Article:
What is Patent Ductus Arteriosus In Dogs?


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Patent Ductus Arteriosus In Dogs-PDA

Patent ductus arteriosus* is the most common congenital heart defect in dogs in the United States. It is inherited in toy and miniature Poodles, and seen commonly in Pomeranians, Bichon Frises, and the Maltese Breed.

Signs include cough and exercise intolerance and poor weight gain.

PDA is a congenital disorder in the heart wherein a neonate’s ductus arteriosus fails to close after birth. Although early symptoms are uncommon, but left untreated, age may lead to congestive heart failure.

The ductus arteriosus is a normal fetal blood vessel that closes soon after birth, in a PDA, the vessel does not close and remains “patent” (open) resulting in irregular transmission of blood between two of the most important arteries close to the heart, the aorta and the pulmonary artery.

The PDA allows a portion of the oxygenated blood from the left heart to flow back to the lungs by flowing from the aorta, which has higher pressure to the pulmonary artery. And the neonate becomes short of breath, the additional fluid returning to the lungs increases lung pressure to the point that the neonate has greater difficulty inflating the lungs.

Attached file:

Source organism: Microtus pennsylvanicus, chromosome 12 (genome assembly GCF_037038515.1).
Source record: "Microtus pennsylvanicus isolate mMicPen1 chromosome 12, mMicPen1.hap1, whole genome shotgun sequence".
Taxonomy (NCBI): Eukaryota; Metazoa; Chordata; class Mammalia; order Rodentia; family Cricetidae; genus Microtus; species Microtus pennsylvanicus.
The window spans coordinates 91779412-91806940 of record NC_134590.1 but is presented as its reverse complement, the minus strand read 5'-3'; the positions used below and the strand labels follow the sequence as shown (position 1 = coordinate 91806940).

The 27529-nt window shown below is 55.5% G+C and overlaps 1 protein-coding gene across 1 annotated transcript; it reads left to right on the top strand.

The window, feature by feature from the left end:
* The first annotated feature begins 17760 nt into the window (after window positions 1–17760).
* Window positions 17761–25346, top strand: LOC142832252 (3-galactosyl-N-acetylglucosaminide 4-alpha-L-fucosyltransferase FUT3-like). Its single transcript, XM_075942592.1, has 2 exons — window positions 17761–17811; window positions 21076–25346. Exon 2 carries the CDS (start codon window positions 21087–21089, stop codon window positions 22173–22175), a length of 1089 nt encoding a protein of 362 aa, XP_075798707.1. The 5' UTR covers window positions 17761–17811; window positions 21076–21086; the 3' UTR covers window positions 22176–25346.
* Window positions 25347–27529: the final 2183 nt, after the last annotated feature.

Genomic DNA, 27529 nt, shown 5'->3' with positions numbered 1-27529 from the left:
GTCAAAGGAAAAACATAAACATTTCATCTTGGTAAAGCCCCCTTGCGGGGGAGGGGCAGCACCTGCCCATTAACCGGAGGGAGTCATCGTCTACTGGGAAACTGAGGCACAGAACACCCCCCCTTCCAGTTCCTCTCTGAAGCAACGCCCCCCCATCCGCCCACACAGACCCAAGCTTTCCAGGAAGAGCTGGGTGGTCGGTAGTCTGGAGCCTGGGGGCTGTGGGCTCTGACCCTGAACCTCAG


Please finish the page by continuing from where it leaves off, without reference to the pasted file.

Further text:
This process uses more calories than normal, which causes your dog to be under weight.

Once a newborn has begun breathing on its own, the pulmonary artery opens to allow blood to flow from the right of the heart into the lungs to be oxygenated, and the ductus arteriosus closes. But in PDA the connection remains open and therefore the blood is shunted or diverted in abnormal patterns in the heart.

Signs and symptoms

• Respiratory problems

• Shortness of breath

• Stunted growth

• Tachycardia (unregularly heart beat, rhythm)

• Cardiomegaly- enlarged heart

Right to left shunting PDA

Weakened hind legs

Blood is thicker than normal, causing irregular heartbeat, pink, or bluish gums, and bluish skin around the anus or vulva.

Possible left sided congestive heart failure

Rapid irregular heart beat

Stunted growth.

Causes

Genetic predisposition e.g. birth defect.

Prevention

Because this condition is genetically transmitted, dogs with PDA should not be bred with this trait. The only way to avoid this is to have your dog spayed or neutered, and know your dog’s hereditary history.





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